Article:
Many Postoperative Hospital Readmissions Are Unavoidable

Dr. Ryan Merkow, M.D. M.S. American College of Surgeons Chicago, Interview with:
Dr. Ryan Merkow, M.D. M.S.
American College of Surgeons
Chicago, Illinois What is the background for this study? What are the main findings?

Dr. Merkow: The measurement of hospital readmissions has become an important quality and cost-containment metric. Hospitals, policy makers, and individual practitioners are closely tracking readmissions. For the past decade the focus has been primarily on three medical conditions (pneumonia, heart failure and myocardial infarction) and although controversial, many thought leaders and policy makers believed that readmissions were preventable, and stemmed from poor transition of care, outpatient follow up or simply a failure of the medical system to appropriately care for these patients. Recently, the Center for Medicare and Medicaid Services has become increasingly interested in using readmissions as a quality measure and is now mandated by the Hospital Readmission Reduction Program to track hospital-wide readmissions (including all surgical patients), and for the first time, after individual surgical procedures (i.e., total hip and knee replacement). Future inclusion of additional surgical procedures is anticipated.

However, despite the growing focus on readmissions after surgery, there have been few studies comprehensively evaluating the underlying reasons and factors associated with readmissions after surgical hospitalizations. Furthermore, the relationship between readmissions and complications that occur during the initial hospitalization after surgery is not clearly established. Importantly, unlike medical conditions, surgical patients undergo a discrete invasive event with known risks of complications. By studying this topic, initiatives to decrease readmissions can be more precisely determined, and national policy decisions that are now targeting readmissions can be appropriately formulated.

The primary findings of our study identified surgical site infections as the most frequent reason that patients are readmitted after surgery, Importantly, in >95% of patients this complication was new, occurring after they left the hospital. The other common reason for readmission was obstruction or ileus, which was the second most frequent reason for readmission, particularly after abdominal surgery. Overall, the vast majority of readmissions were the result of new postdischarge, postoperative complications. With respect to factors associated with readmissions, most of the variation was due to differences in patient factors, such as ASA class, renal failure, ascites and/or steroid use.  What should clinicians and patients take away from your report?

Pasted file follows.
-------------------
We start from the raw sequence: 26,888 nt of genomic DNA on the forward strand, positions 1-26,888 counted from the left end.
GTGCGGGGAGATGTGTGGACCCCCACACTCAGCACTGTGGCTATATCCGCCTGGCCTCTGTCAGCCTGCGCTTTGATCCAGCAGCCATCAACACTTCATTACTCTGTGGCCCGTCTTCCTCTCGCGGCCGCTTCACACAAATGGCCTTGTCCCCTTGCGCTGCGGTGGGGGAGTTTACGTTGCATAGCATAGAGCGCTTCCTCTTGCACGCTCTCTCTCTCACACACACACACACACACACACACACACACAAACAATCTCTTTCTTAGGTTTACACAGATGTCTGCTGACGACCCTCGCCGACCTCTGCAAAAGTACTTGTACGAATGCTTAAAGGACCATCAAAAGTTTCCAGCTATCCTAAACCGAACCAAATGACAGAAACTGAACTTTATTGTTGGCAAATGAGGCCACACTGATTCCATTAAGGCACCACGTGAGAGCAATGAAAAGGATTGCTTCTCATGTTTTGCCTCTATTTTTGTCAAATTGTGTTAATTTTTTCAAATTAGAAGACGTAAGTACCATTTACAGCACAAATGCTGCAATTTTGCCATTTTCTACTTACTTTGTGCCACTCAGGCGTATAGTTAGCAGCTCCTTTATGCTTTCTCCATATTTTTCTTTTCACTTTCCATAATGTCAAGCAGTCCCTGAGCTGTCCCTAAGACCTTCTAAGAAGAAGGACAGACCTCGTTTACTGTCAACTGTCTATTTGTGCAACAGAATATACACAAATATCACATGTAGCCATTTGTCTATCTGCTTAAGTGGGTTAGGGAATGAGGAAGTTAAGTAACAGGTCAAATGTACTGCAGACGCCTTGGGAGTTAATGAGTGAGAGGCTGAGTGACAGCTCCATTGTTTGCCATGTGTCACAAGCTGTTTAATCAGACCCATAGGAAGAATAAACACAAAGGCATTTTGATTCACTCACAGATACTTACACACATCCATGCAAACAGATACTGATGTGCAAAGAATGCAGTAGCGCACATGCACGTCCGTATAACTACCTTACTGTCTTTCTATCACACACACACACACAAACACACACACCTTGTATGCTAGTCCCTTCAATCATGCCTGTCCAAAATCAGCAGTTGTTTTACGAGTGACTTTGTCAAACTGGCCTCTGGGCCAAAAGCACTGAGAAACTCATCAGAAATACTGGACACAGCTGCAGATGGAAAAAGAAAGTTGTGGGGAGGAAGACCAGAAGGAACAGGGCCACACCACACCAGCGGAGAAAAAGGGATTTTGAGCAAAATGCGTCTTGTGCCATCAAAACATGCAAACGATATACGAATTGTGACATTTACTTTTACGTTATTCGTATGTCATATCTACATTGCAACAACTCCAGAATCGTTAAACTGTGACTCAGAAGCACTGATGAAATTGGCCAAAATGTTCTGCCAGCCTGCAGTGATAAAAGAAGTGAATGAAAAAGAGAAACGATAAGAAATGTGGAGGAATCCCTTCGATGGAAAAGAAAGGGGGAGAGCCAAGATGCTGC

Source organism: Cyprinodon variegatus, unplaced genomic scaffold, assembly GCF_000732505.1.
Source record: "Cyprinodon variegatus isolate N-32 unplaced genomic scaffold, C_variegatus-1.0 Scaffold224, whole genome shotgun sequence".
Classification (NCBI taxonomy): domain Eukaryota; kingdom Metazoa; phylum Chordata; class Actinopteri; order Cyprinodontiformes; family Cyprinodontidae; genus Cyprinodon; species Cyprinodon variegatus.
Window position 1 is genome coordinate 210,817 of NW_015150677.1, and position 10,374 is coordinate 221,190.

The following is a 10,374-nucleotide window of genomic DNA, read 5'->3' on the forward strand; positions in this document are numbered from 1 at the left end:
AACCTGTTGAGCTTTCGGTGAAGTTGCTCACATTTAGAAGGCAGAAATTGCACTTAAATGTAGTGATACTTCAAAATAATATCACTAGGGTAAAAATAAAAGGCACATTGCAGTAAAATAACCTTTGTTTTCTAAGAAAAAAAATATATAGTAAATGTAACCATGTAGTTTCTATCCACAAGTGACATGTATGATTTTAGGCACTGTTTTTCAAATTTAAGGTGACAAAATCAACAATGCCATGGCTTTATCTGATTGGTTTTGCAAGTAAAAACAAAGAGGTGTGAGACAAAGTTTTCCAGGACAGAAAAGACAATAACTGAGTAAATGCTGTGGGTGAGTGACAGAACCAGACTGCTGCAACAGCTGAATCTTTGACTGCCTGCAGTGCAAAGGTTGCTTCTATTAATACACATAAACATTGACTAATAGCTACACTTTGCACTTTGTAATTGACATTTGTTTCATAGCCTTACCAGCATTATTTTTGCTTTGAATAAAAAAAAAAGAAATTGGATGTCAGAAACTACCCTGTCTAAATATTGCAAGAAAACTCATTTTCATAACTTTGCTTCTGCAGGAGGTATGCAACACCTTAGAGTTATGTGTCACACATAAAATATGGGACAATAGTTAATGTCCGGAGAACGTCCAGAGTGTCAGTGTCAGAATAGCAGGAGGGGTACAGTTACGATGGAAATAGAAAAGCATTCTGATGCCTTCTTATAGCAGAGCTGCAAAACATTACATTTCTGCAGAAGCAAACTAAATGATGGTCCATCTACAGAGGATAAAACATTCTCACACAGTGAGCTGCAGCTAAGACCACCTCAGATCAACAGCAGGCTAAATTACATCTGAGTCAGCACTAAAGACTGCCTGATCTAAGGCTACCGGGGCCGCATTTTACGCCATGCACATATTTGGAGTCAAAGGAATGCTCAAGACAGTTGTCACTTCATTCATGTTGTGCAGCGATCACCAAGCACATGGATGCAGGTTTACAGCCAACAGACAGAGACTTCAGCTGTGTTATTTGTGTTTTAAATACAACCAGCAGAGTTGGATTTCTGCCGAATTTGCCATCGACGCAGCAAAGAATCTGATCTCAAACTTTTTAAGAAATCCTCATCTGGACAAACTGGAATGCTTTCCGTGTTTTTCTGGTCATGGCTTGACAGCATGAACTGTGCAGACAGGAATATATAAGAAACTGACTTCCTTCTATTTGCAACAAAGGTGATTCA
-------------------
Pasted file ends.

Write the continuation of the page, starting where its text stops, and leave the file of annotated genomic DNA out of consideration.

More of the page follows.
Dr. Merkow: There are a number of take home messages from this study. First, most readmissions were the result of well-described postoperative complications and therefore readmissions after surgery are mostly a proxy for postdischarge complications and in effect hospitals are being penalized twice for complications.

Second, the most common reasons for readmissions were surgical site infection and ileus and therefore identifying clinical interventions to reduce the occurrence of these complications is important, but historically proved remarkably challenging. Implementation of a policy penalizing hospitals for readmitting patients with these complications may be ineffective and even counterproductive. Thus, readmissions after surgery may not be an appropriate measure for pay-for-performance programs but rather may be better suited for hospitals when identifying targets for readmission reduction efforts internally. It should be further emphasized that many readmissions are unavoidable and are the correct course of action for the safety of a surgical patient in dire need of efficient and effective care.  What recommendations do you have for future research as a result of this study?

Dr. Merkow: Because we found that most readmissions occur as a result of postoperative complications, the continued effort should focus on effective strategies to reduce these events.  In addition, it is feasible that some hospitals are better able to reduce the severity of outpatient complications (and subsequently reduce the number requiring readmission) or have systems in place (e.g., complex surgical site infection clinic) to manage complications in the outpatient setting once they occur. Theses approaches should be further studied.


Underlying Reasons Associated With Hospital Readmission Following Surgery in the United States

Ryan P. Merkow MD, MS, Mila H. Ju MD, MS, Jeanette W. Chung PhD, Bruce L. Hall MD, PhD, MBA, Mark E. Cohen PhD, Mark V. Williams MD, Thomas C. Tsai MD, MPH, Clifford Y. Ko MD, MS, MSHS, Karl Y. Bilimoria MD, MS

JAMA. 2015;313(5):483-495. doi:10.1001/jama.2014.18614

[wysija_form id=”1″] Interview with:, & Dr. Ryan Merkow, M.D. M.S. (2015). Many Postoperative Hospital Readmissions Are Unavoidable

Last Updated on February 3, 2015 by Marie Benz MD FAAD